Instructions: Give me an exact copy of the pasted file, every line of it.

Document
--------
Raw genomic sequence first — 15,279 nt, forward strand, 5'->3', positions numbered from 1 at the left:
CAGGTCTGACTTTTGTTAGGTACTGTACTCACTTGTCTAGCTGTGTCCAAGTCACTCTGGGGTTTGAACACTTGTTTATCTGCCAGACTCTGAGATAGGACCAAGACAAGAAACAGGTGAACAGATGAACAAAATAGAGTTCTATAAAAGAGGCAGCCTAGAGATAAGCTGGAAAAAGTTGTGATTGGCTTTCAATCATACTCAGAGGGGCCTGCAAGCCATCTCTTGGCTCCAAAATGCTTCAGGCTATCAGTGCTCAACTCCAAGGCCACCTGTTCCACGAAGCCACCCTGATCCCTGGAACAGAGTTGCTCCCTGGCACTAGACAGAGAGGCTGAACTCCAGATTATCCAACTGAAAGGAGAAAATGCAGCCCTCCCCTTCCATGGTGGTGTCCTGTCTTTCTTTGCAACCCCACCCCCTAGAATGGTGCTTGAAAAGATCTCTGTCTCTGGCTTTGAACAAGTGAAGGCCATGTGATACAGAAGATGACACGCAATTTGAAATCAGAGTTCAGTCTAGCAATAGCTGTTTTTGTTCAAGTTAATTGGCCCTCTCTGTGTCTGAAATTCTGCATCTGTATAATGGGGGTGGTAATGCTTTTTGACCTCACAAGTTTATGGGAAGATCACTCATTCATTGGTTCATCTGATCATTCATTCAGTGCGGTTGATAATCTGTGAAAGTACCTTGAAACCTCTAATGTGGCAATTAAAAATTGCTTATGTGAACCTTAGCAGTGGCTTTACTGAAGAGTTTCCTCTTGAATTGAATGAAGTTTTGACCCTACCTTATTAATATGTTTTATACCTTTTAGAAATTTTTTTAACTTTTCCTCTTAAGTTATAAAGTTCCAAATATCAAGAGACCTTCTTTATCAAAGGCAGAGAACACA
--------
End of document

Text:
Raw genomic sequence first — 15,279 nt, forward strand, 5'->3', positions numbered from 1 at the left:
CAGGTCTGACTTTTGTTAGGTACTGTACTCACTTGTCTAGCTGTGTCCAAGTCACTCTGGGGTTTGAACACTTGTTTATCTGCCAGACTCTGAGATAGGACCAAGACAAGAAACAGGTGAACAGATGAACAAAATAGAGTTCTATAAAAGAGGCAGCCTAGAGATAAGCTGGAAAAAGTTGTGATTGGCTTTCAATCATACTCAGAGGGGCCTGCAAGCCATCTCTTGGCTCCAAAATGCTTCAGGCTATCAGTGCTCAACTCCAAGGCCACCTGTTCCACGAAGCCACCCTGATCCCTGGAACAGAGTTGCTCCCTGGCACTAGACAGAGAGGCTGAACTCCAGATTATCCAACTGAAAGGAGAAAATGCAGCCCTCCCCTTCCATGGTGGTGTCCTGTCTTTCTTTGCAACCCCACCCCCTAGAATGGTGCTTGAAAAGATCTCTGTCTCTGGCTTTGAACAAGTGAAGGCCATGTGATACAGAAGATGACACGCAATTTGAAATCAGAGTTCAGTCTAGCAATAGCTGTTTTTGTTCAAGTTAATTGGCCCTCTCTGTGTCTGAAATTCTGCATCTGTATAATGGGGGTGGTAATGCTTTTTGACCTCACAAGTTTATGGGAAGATCACTCATTCATTGGTTCATCTGATCATTCATTCAGTGCGGTTGATAATCTGTGAAAGTACCTTGAAACCTCTAATGTGGCAATTAAAAATTGCTTATGTGAACCTTAGCAGTGGCTTTACTGAAGAGTTTCCTCTTGAATTGAATGAAGTTTTGACCCTACCTTATTAATATGTTTTATACCTTTTAGAAATTTTTTTAACTTTTCCTCTTAAGTTATAAAGTTCCAAATATCAAGAGACCTTCTTTATCAAAGGCAGAGAACACA